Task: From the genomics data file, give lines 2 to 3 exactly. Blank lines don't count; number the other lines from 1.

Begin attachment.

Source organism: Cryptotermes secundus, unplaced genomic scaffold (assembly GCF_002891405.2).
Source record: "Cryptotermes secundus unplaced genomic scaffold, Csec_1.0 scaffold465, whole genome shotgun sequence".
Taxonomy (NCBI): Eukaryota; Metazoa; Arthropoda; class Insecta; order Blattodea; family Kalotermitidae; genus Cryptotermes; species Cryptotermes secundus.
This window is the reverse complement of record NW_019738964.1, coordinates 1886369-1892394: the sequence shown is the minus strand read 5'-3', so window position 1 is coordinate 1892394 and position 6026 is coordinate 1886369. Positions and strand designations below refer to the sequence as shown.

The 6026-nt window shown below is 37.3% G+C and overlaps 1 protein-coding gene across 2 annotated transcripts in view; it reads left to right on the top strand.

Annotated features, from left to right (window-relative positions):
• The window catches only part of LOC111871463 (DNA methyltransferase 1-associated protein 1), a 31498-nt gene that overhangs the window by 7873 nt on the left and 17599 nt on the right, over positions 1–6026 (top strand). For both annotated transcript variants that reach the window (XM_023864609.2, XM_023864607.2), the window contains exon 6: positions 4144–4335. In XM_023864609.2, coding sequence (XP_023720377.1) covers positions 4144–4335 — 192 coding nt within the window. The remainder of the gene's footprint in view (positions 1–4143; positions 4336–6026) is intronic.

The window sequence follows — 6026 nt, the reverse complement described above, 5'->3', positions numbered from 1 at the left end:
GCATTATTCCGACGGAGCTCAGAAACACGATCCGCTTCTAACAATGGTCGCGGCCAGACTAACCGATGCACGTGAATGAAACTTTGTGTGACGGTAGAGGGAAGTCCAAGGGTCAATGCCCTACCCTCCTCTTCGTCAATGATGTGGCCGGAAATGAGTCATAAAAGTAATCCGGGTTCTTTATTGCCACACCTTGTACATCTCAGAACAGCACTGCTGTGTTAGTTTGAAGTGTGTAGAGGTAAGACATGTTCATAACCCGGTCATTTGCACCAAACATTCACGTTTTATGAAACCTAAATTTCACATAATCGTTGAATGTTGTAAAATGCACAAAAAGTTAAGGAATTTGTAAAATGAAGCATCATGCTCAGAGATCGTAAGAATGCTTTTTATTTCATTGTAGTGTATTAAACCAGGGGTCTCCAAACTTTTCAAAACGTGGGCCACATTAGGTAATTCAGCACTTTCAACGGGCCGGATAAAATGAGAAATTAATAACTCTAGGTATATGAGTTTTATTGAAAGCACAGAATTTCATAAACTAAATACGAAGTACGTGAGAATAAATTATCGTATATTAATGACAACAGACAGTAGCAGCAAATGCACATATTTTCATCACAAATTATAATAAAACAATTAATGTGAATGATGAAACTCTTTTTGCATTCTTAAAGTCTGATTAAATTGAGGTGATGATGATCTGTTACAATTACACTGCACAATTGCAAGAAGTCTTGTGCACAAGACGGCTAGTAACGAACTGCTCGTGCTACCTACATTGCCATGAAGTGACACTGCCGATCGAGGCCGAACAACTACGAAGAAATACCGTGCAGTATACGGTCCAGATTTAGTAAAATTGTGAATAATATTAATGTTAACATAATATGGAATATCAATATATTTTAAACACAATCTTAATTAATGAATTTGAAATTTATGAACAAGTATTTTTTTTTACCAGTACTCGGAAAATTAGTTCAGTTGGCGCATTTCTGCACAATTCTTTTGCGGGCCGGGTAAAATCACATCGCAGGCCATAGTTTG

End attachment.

Source record: "Cryptotermes secundus unplaced genomic scaffold, Csec_1.0 scaffold465, whole genome shotgun sequence".
Taxonomy (NCBI): Eukaryota; Metazoa; Arthropoda; class Insecta; order Blattodea; family Kalotermitidae; genus Cryptotermes; species Cryptotermes secundus.